Business giants Marubeni, Mizuho and Sumitomo felt the ire of climate justice groups who trooped to their offices and the streets in three countries of Asia on June 21, to demand a stop to their coal and fossil fuel investments.

The coordinated actions in Indonesia, The Philippines, and Japan, were held in time for the three companies’ annual shareholders meetings in Japan.

“These Japanese firms are among the topmost of Asia’s Dirty Companies. They are invested in the dirtiest of energy sources – fossil fuels, particularly coal. We are mobilizing to demand an end to their coal and fossil fuel investments,” said Mr. Merah Johansyah, coordinator, JATAM, a coalition working on mining policies.

“There will be no stopping the droughts and flooding we are experiencing here and other intense disasters elsewhere if burning fossil fuels which is the leading cause of global warming and climate change is not stopped, ” Johansyah said.

Communities in Indonesia are fighting to kick out coal projects. The Marubeni Cirebon 2 Coal power plant project is among the more controversial ones for involvement ina  bribing case. Sunjaya, Cirebon reagent, admitted being bribed by the project. The project is also financed by Mizuho and SMBC bank.

“The Coal Power Plant not only gives us dirty air but also uses dirty tricks to run.  The corruption case of Sunjaya Cirebon regent is one of example of that dirty project. Japan dirty companies must stop supporting dirty energy here in Indonesia and elsewhere,” pointed out Sawung, WALHI energy and urban campaigner.

The leader of a coalition working on the right of people to water said Japan is becoming “dirty light of Asia. ” Mr. Muhammad Reza, coordinator of KRuHA, said with “the expansion of its extra territorial economic operation, Japan is fueling agrarian conflict, including land and water grab of communities.”

Ms. Lidy Nacpil of the Asian Peoples Movement on Debt and Development (APMDD) noted that the companies, particularly Sumitomo, announced in 2018 restrictive policies in financing coal-fired power plants. “But the loopholes to the restrictions are unacceptable. They are talking about using clean coal technology as if there is such a thing. When they put money on coal, they are still financing disasters.”

Speakers in the actions in front of offices of the three companies in the Philippines also debunked notions of clean coal. “All coal technologies entail the extraction of coal from the ground. This process damages communities and destroys the environment,“ stressed Mr. Ian Rivera of the Philippine Movement for Climate Justice.

Ms. Rizza Robedillo of the Oriang Women’s Movement-Quezon City in the Philippines urged the Japanese companies to listen to the voices of affected people and communities and the global clamor to phase out of coal and fossil fuel as swiftly as possible. “Women in affected communities know the hardships and poor health  caused by environmental destruction and disasters. We take care of our families. We have to confront the breakdown in social protection when disasters strikes. Corporations should listen and not think only of profits.”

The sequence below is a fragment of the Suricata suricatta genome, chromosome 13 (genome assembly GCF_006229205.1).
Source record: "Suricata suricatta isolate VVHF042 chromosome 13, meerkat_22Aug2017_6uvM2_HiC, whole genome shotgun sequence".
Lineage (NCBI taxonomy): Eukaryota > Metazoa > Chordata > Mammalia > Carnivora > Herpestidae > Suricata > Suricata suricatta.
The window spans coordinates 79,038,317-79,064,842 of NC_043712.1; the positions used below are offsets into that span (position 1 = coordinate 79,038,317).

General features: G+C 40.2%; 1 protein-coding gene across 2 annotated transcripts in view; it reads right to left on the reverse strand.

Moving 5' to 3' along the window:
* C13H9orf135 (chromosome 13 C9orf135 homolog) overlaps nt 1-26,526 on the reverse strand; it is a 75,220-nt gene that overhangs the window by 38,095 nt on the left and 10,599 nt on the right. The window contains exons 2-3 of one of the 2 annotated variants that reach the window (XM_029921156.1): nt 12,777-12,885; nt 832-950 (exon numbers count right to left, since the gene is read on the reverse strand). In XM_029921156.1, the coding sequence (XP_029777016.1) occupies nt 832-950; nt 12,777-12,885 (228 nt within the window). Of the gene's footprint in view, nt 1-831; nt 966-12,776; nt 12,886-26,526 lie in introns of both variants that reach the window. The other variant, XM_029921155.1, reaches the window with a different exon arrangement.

Other groups spoke of the situation of communities around the country where coal plants have caused serious environmental impacts that have affected the health and livelihood of residents.

“Instead of holding on to coal, Marubeni, Mizuho and Sumitomo must invest in renewable energy. It is going to be more profitable and it will show that they can be responsible,” Mr. Rivera said.

“Coal financing must cease as swiftly as possible if we are to keep global temperature rise below 1.5 degrees Celsius – a goal expressed in the 2015 Paris Agreement signed by nearly 200 member–countries of the United Nations. Scientists say this goal requires that the world fully de-carbonize on or before 2050,” added Ms. Nacpil.

In Japan, various groups including Friends of the Earth Japan, Kiko Network, and Japan Center for a Sustainable Environment and Society held actions inside and outside the shareholders meetings of Marubeni and Sumitomo Corp. and demand that they divest from coal. “These companies are hugely responsible for causing climate change. We would like shareholders of these companies to take action to hold them accountable. People who are directly affected by their finance or investment should be heard,” said Ayumi Fukakusa, Friends of the Earth Japan.

The APMDD has taken to the streets in earlier shareholders meetings of those they have tagged to be among Asia’s Dirty Companies, including KEPCO Korea and Meralco. #


The following may be contacted for clarifications and for interviews:


Muhammad Reza                                                     Merah Johansyah

Coordinator, KRUHA                                               Coordinator, JATAM

Mobile # +62 813 70601441                          Mobile # +62 813 47882228


Ian Rivera                                                                  Erwin Puhawan

National Coordinator                                                Energy Officer

Philippine Movement for Climate Justice     PMCJ

Mobile # +63  9174746178                                        Mobile # +63 939 7274809



Hannah Song

Program Staff, JACSES

Mobile # +81 3 3505 5553

 Ayumi Fukakusa

Friends of the Earth Japan

Mobile # +81 80 6917 0794


Lidy Nacpil

Coordinator, Asia People’s Movement on Debt and Development

Mobile # +63 917 8800410

Becky Lozada

Energy Team, APMDD

Mobile # +63 9175362638